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United States Department of Agriculture

Agricultural Research Service

Title: Behaviorial and Biological Effects of Weather on the Gray Field Slug in Western Oregon

Authors
item Gavin, William - OREGON STATE UNIVERSITY
item Banowetz, Gary
item GRIFFITH, STEPHEN
item MUELLER WARRANT, GEORGE
item STEINER, JEFFREY
item WHITTAKER, GERALD

Submitted to: Seed Production Research at Oregon State University
Publication Type: Experiment Station
Publication Acceptance Date: March 31, 2007
Publication Date: April 30, 2007
Citation: Gavin, W.E., Banowetz, G.M., Griffith, S.M., Mueller Warrant, G.W., Steiner, J.J., Whittaker, G.W. 2007. Behaviorial and biological effects of weather on the gray field slug in western oregon. Seed Production Research at Oregon State University. Department of Crop & Soil Science Ext/CrS 126 P 28-33.

Interpretive Summary: Slug damage in western Oregon seed-producing fields can be extensive and expensive to control. Weather assosicated slug activity is poorly understood in this environment because nearly all published research of the gray field slug has been conducted in countries or states with weather patterns that differ markedly from that of the Willamette Valley. This study measured the effect of temperature and moisture on slug activity under greenhouse conditions established to mimic those encountered in western Oregon. We found that the initial slug emergence from protected areas of the soil occurred in late summer to early autumn when soil temperatures began to fall. As soil moisture increased, slugs become concentrated near the surface. We found that early season baiting controls slugs easier if adequate moisture from dew activates dry baits although at this time of the season, slugs were vertically dispersed in the soil. As soil temperatures declined, control becames more problematic because slugs were less active and there was apparent weathering effects on the bait.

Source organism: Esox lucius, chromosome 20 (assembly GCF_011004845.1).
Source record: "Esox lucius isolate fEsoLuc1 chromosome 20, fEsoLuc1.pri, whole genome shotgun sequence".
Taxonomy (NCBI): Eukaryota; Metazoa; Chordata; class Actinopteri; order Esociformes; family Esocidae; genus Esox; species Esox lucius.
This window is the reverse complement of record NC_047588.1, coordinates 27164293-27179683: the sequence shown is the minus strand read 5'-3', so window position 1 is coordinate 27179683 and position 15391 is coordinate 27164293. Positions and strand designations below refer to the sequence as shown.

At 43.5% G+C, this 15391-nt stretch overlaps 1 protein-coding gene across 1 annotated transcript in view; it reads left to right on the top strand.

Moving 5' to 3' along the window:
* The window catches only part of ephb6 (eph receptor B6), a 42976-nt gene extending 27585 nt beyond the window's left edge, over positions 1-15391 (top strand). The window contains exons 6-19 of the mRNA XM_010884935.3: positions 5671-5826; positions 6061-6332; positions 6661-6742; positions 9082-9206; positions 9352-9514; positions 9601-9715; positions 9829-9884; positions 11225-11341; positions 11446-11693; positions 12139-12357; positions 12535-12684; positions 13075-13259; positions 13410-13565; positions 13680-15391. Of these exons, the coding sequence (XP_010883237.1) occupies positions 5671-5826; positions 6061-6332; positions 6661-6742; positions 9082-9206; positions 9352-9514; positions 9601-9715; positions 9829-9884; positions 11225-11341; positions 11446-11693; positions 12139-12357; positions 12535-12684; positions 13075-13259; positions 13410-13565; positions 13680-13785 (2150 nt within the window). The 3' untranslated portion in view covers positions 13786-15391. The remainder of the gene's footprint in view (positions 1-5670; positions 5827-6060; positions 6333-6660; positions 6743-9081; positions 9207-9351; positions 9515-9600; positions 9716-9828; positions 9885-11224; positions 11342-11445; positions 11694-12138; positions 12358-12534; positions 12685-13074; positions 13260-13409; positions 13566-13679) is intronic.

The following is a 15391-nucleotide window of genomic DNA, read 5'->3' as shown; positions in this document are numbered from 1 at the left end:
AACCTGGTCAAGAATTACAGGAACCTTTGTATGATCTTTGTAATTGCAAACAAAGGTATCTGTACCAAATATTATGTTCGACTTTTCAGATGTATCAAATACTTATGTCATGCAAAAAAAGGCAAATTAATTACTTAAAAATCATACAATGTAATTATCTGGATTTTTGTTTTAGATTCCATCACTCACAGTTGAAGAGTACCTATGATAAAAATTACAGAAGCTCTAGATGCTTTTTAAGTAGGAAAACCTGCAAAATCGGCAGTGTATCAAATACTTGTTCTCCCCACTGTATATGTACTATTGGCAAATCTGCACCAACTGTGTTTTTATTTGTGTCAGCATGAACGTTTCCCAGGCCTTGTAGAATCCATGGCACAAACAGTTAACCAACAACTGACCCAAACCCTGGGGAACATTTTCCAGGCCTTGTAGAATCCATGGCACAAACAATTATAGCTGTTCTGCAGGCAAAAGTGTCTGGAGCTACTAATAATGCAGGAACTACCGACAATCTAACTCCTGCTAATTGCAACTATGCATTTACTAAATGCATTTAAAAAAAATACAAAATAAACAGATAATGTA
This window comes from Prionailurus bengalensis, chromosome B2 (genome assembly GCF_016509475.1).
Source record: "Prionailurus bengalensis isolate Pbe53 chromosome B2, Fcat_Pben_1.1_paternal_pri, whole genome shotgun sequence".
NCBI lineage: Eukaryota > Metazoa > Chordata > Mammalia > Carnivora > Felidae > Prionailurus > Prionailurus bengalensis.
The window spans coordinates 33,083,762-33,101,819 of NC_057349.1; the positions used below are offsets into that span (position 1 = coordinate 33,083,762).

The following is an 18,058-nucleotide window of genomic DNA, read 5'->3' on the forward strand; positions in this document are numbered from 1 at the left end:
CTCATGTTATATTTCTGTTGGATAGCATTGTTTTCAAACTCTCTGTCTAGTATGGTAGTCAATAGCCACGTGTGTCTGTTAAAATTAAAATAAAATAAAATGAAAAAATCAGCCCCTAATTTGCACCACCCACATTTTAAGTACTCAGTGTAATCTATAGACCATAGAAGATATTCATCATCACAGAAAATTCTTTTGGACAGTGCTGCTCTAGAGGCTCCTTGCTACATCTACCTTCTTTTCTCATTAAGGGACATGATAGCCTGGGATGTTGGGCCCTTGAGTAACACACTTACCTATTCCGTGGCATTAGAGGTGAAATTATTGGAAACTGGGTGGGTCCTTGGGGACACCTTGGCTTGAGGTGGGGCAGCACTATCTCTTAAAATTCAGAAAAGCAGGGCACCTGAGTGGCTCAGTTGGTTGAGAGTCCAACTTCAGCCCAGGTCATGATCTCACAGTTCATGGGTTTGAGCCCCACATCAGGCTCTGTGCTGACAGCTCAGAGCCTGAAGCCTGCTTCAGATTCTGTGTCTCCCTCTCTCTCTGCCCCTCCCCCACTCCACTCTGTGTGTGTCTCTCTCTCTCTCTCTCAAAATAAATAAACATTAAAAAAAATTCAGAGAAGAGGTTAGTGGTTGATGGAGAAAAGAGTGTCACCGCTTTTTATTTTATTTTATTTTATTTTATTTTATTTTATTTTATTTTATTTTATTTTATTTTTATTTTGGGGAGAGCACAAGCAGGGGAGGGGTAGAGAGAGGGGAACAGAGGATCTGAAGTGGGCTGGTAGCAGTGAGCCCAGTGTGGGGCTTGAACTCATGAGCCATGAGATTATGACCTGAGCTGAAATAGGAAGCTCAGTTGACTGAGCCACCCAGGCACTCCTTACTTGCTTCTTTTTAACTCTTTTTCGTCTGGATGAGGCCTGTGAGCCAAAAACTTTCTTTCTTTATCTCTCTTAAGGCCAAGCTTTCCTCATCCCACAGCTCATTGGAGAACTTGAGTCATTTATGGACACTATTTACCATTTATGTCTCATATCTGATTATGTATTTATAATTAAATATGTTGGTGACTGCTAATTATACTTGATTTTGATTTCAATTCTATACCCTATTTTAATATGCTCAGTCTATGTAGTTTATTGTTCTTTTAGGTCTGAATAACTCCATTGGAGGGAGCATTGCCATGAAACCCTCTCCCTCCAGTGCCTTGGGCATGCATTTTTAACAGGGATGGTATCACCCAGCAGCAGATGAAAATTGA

Technical Abstract: Slug damage in western Oregon seed-producing fields can be extensive and expensive to control. A lack of data on the effects of temperature and moisture has limited efforts to reduce slug numbers because there was insufficient data on when slugs were most active and likely to be exposed to bait. This study quantified the effect of temperature and moisture on slug activity under greenhouse conditions that were established to mimic those encountered in western Oregon. Under these conditions, initial slug emergence from protected areas of the soil occurred in late summer when soil temperatures declined. As soil moisture increased, slugs become concentrated near the surface. Early season baiting was more effective when adequate moisture from dew activated dry baits although at this time of the season, slugs were vertically dispersed in the soil. As soil temperatures declined, control becames problematic because slugs were less active and there was apparent weathering effects on the bait.

Last Modified: 7/25/2014
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